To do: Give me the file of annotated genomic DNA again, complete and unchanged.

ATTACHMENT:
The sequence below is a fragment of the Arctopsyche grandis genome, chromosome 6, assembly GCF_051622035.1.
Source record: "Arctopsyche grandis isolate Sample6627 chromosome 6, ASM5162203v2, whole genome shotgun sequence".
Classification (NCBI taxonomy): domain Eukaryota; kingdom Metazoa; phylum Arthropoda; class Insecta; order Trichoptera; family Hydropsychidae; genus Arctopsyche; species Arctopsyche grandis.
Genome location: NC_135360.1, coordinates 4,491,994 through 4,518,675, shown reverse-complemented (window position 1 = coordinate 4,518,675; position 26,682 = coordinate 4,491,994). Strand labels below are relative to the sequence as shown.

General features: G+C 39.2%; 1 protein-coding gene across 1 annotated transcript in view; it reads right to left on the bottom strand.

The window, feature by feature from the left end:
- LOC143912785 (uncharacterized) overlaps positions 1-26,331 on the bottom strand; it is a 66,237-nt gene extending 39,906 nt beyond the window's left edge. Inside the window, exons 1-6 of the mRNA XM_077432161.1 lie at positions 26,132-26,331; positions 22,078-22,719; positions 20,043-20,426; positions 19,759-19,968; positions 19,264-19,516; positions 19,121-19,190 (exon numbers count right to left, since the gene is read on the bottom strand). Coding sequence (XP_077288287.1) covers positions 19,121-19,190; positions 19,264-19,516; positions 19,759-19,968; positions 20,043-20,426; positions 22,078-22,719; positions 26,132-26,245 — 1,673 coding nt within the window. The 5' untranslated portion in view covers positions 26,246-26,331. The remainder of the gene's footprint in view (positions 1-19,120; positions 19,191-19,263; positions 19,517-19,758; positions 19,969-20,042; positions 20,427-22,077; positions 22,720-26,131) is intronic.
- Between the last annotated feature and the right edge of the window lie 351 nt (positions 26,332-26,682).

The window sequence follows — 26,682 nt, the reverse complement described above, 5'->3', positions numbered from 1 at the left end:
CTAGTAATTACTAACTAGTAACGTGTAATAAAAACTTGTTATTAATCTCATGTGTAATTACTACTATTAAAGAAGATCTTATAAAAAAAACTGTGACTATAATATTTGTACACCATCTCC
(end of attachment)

The sequence below is a fragment of the Arctopsyche grandis genome, chromosome 6, assembly GCF_051622035.1.
Source record: "Arctopsyche grandis isolate Sample6627 chromosome 6, ASM5162203v2, whole genome shotgun sequence".
Classification (NCBI taxonomy): domain Eukaryota; kingdom Metazoa; phylum Arthropoda; class Insecta; order Trichoptera; family Hydropsychidae; genus Arctopsyche; species Arctopsyche grandis.
Genome location: NC_135360.1, coordinates 4,491,994 through 4,518,675, shown reverse-complemented (window position 1 = coordinate 4,518,675; position 26,682 = coordinate 4,491,994). Strand labels below are relative to the sequence as shown.

General features: G+C 39.2%; 1 protein-coding gene across 1 annotated transcript in view; it reads right to left on the bottom strand.

The window, feature by feature from the left end:
- LOC143912785 (uncharacterized) overlaps positions 1-26,331 on the bottom strand; it is a 66,237-nt gene extending 39,906 nt beyond the window's left edge. Inside the window, exons 1-6 of the mRNA XM_077432161.1 lie at positions 26,132-26,331; positions 22,078-22,719; positions 20,043-20,426; positions 19,759-19,968; positions 19,264-19,516; positions 19,121-19,190 (exon numbers count right to left, since the gene is read on the bottom strand). Coding sequence (XP_077288287.1) covers positions 19,121-19,190; positions 19,264-19,516; positions 19,759-19,968; positions 20,043-20,426; positions 22,078-22,719; positions 26,132-26,245 — 1,673 coding nt within the window. The 5' untranslated portion in view covers positions 26,246-26,331. The remainder of the gene's footprint in view (positions 1-19,120; positions 19,191-19,263; positions 19,517-19,758; positions 19,969-20,042; positions 20,427-22,077; positions 22,720-26,131) is intronic.
- Between the last annotated feature and the right edge of the window lie 351 nt (positions 26,332-26,682).

The window sequence follows — 26,682 nt, the reverse complement described above, 5'->3', positions numbered from 1 at the left end:
CTAGTAATTACTAACTAGTAACGTGTAATAAAAACTTGTTATTAATCTCATGTGTAATTACTACTATTAAAGAAGATCTTATAAAAAAAACTGTGACTATAATATTTGTACACCATCTCC